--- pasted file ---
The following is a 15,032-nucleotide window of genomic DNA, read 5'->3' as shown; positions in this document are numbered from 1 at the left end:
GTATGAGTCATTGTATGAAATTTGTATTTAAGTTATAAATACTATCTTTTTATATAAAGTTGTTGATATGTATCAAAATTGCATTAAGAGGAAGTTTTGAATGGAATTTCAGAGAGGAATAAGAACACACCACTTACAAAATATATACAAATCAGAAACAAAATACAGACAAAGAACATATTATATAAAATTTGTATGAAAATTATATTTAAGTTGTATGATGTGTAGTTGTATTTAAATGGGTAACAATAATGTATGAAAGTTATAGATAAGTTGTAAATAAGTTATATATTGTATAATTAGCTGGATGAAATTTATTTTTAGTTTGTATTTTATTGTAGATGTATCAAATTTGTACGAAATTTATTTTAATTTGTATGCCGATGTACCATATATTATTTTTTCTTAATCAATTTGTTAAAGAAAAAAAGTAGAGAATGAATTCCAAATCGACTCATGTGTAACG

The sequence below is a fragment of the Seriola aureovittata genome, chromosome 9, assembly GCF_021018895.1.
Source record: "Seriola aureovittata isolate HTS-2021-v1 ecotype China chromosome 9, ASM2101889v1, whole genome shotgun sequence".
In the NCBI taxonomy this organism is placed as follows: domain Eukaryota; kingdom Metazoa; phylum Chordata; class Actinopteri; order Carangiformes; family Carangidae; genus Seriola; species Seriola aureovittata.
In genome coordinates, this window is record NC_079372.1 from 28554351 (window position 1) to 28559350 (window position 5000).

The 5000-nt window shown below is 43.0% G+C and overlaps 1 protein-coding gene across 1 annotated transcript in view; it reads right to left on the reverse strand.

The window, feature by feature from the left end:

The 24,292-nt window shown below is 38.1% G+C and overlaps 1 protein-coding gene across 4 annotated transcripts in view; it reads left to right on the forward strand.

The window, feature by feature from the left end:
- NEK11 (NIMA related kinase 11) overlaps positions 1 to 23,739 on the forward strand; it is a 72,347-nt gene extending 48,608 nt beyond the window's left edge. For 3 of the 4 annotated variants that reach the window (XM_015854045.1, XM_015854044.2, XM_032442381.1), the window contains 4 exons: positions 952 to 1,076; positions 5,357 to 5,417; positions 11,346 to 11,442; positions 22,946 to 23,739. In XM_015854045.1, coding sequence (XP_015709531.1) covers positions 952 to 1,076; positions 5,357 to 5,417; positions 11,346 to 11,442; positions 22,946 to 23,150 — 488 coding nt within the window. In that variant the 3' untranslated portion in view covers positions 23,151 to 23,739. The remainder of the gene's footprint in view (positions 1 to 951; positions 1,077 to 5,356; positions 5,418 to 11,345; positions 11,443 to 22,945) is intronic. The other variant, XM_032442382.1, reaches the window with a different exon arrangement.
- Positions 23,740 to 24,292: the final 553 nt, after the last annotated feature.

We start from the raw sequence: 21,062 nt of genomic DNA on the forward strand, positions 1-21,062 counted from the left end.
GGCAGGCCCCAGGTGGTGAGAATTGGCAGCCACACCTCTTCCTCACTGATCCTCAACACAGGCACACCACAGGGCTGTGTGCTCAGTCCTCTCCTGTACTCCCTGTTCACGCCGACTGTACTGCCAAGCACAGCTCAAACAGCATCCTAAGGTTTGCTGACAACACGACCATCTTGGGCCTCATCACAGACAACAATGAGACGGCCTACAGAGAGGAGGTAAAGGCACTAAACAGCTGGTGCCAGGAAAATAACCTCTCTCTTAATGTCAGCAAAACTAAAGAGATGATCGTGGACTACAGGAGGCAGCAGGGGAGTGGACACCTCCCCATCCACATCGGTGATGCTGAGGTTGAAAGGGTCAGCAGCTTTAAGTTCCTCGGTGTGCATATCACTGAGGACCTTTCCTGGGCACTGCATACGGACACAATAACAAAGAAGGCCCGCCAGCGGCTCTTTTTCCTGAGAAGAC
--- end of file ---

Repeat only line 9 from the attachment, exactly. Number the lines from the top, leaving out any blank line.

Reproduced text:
The 24,292-nt window shown below is 38.1% G+C and overlaps 1 protein-coding gene across 4 annotated transcripts in view; it reads left to right on the forward strand.